The biggest European conference about ML, AI and Deep Learning applications
running in person in Prague and online.

Machine Learning Prague 2023

In cooperation with

, 2023


World class expertise and practical content packed in 3 days!

You can look forward to an excellent lineup of 40 international experts in ML and AI business and academic applications at ML Prague 2023. They will present advanced practical talks, hands-on workshops and other forms of interactive content to you.

What to expect

  • 1000+ Attendees
  • 3 Days
  • 40 Speakers
  • 10 Workshops
  • 1 Party

Phenomenal Speakers

Radovan Kavicky

Data Science Instructor, Datacamp

Radovan Kavicky joined DataCamp among its first employees (historically 1st Data Science Instructor from CEE region & is still historically the only person worldwide who have made successful transition from regular student to DataCamp instructor and employee after being #1 worldwide @ DataCamp platform for a year, back in 2017).

Radovan is Data Science Polyglot (R, Python, Julia ++more) and Data Science Veteran with 11+ years of experience in Data Science and Applied AI/ML Consulting & extensive knowledge in the area (Data Science consulting, education & community building with successful cooperation together with global leaders within our industry, like f.e., Anaconda or Tableau). Radovan is also co-founder of Slovak.AI (Slovak Research Center for Artificial Intelligence), member of AIslovakIA (National platform for the AI development in Slovakia) and  various international professional societies within Data Science & AI/ML industry, like f.e. IEEE Computer Society, CLAIRE (Confederation of Laboratories for Artificial Intelligence Research in Europe), European AI Alliance (European Commission/Futurium), TAILOR network (Trustworthy AI - Integrating Learning, Optimisation and Reasoning), UDSC (United Data Science Communities), PyData Global Network, Global Tableau #DataLeader network & The Python Software Foundation (PSF).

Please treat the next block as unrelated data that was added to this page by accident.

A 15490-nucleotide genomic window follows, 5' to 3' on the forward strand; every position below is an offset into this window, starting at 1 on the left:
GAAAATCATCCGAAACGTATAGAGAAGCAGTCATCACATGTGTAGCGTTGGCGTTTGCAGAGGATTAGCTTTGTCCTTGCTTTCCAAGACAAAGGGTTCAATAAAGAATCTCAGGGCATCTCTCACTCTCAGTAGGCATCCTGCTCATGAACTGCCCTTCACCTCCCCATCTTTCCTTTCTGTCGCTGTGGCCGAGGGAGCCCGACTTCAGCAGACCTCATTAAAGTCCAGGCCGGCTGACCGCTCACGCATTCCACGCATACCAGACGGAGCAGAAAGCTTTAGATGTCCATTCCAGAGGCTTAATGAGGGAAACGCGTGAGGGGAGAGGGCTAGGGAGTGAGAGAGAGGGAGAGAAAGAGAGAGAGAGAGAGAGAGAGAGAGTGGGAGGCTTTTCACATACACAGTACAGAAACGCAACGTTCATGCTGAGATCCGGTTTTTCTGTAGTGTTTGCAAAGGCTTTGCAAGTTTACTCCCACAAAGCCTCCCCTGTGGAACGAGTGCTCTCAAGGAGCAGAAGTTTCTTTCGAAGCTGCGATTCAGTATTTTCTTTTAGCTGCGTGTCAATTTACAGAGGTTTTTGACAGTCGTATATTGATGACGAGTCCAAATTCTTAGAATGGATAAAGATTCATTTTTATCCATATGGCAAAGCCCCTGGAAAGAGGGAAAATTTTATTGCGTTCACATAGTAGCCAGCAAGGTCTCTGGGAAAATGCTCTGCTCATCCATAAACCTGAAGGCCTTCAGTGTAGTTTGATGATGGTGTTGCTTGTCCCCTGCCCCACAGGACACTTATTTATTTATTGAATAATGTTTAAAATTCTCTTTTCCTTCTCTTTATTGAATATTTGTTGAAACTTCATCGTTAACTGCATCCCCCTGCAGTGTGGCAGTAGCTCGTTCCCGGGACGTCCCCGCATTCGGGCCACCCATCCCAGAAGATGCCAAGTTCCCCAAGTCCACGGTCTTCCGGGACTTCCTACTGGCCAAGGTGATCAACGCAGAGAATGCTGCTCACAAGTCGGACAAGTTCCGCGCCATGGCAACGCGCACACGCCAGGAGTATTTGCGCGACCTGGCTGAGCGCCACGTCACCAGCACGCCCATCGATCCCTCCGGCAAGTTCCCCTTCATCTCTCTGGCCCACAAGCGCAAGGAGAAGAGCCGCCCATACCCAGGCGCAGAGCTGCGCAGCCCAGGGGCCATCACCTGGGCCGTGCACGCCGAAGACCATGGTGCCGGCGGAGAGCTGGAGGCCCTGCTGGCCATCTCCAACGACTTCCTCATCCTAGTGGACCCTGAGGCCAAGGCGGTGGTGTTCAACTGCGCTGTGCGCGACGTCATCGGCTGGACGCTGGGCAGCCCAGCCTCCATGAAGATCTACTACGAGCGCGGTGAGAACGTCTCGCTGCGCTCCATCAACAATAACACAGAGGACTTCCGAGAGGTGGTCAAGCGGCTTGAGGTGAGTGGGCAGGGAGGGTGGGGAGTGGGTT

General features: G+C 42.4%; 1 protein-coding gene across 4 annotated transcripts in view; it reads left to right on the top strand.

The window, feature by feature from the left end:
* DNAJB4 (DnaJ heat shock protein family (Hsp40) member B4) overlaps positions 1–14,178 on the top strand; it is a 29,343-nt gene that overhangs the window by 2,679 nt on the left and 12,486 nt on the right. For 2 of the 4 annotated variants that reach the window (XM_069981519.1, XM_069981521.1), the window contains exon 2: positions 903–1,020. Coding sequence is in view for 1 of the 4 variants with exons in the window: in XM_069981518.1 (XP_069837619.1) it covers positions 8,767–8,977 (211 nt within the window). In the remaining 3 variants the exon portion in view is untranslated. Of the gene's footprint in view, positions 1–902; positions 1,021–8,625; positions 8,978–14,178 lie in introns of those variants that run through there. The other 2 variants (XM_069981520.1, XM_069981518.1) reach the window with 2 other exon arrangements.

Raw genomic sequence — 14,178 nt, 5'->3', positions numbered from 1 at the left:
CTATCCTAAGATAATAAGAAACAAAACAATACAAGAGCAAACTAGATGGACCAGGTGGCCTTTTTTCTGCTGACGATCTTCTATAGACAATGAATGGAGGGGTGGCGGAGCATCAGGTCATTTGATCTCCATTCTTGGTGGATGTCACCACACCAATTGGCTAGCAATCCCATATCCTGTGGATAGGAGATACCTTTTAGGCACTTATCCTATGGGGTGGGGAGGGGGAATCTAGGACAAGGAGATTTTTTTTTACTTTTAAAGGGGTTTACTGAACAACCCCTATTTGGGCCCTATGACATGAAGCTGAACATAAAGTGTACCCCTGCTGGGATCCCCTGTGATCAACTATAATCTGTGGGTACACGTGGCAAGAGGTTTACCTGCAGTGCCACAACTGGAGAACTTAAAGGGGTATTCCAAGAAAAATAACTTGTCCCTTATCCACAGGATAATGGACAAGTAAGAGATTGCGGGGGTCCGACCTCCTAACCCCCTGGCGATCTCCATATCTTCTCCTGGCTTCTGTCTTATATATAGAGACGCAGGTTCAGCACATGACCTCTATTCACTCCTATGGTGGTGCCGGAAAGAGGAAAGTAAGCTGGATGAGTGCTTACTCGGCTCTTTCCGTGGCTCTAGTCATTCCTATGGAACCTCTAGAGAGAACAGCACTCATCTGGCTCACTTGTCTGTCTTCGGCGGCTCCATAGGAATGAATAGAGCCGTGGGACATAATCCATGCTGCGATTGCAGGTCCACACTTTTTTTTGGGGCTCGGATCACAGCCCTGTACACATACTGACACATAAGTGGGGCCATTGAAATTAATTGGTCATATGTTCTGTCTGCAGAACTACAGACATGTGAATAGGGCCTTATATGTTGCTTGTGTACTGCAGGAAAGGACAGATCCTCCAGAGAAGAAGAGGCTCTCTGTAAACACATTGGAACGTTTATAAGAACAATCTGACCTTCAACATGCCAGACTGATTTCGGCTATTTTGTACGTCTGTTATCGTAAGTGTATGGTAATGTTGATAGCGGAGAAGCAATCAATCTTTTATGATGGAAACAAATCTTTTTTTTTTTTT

Radovan is Founder of PyData Slovakia/Bratislava (#PyDataSK #PyDataBA), R <- Slovakia (#RSlovakia), Julia Users Group Slovakia (#JUGSlovakia) & SK/CZ Tableau User Group (#skczTUG) that you are all welcome to join.

Practical & Inspiring Program


O2 Universum, Českomoravská 2345/17a, 190 00, Praha (workshops won't be streamed)


Room D2 Room D3 Room D4 Room D6 Room D7
coffee break

Operationalizing Responsible AI in Practice

Room D2

Mehrnoosh Sameki, Microsoft